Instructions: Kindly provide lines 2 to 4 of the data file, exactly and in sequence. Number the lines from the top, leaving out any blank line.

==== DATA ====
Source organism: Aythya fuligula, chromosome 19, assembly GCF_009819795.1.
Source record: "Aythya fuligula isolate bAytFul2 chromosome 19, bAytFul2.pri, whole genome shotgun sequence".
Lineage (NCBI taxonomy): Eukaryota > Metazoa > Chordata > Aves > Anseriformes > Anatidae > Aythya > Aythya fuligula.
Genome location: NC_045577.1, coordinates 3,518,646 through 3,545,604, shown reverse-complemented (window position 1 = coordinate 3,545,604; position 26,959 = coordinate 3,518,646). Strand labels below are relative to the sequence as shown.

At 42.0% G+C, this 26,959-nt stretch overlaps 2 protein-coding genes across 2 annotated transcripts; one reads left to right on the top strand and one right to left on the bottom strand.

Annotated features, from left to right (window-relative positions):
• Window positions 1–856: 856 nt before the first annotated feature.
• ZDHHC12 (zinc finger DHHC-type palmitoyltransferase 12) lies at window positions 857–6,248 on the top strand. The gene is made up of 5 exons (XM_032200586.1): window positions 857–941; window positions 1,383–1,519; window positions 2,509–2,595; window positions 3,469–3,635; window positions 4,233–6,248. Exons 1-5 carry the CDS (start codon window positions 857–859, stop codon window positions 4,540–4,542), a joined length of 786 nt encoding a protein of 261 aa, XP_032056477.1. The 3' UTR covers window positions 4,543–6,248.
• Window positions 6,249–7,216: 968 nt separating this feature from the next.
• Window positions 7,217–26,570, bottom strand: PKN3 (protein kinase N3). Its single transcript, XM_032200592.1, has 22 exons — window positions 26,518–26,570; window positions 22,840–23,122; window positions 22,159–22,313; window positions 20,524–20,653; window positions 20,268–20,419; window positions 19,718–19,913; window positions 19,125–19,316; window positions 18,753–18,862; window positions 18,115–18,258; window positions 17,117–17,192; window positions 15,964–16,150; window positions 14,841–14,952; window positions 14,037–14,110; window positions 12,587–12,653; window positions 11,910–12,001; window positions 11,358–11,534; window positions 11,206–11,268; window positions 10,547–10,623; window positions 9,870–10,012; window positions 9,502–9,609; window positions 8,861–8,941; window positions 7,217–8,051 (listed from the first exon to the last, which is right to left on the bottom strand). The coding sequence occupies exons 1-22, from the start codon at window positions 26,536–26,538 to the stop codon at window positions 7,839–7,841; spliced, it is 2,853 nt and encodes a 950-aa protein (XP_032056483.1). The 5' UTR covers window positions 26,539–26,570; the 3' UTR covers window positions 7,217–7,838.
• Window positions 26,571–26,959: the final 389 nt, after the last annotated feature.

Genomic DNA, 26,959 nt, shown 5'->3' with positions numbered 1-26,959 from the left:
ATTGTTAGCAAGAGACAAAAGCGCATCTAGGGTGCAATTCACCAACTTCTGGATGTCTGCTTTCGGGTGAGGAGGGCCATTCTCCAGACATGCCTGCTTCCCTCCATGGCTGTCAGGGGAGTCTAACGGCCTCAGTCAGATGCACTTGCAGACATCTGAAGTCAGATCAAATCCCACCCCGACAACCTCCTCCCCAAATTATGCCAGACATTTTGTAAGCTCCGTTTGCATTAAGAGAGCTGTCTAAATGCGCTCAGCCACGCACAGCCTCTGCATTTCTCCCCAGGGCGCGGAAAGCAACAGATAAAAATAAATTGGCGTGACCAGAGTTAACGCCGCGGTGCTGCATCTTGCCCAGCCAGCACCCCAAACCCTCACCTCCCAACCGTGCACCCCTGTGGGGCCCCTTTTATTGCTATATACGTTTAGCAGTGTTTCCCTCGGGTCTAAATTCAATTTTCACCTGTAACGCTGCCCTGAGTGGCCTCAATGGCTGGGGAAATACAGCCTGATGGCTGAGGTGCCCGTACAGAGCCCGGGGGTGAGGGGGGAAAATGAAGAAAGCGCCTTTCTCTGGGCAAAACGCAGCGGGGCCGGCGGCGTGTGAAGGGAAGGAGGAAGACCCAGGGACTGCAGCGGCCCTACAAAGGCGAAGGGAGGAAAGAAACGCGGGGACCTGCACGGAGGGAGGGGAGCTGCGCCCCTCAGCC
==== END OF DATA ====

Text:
Source record: "Aythya fuligula isolate bAytFul2 chromosome 19, bAytFul2.pri, whole genome shotgun sequence".
Lineage (NCBI taxonomy): Eukaryota > Metazoa > Chordata > Aves > Anseriformes > Anatidae > Aythya > Aythya fuligula.
Genome location: NC_045577.1, coordinates 3,518,646 through 3,545,604, shown reverse-complemented (window position 1 = coordinate 3,545,604; position 26,959 = coordinate 3,518,646). Strand labels below are relative to the sequence as shown.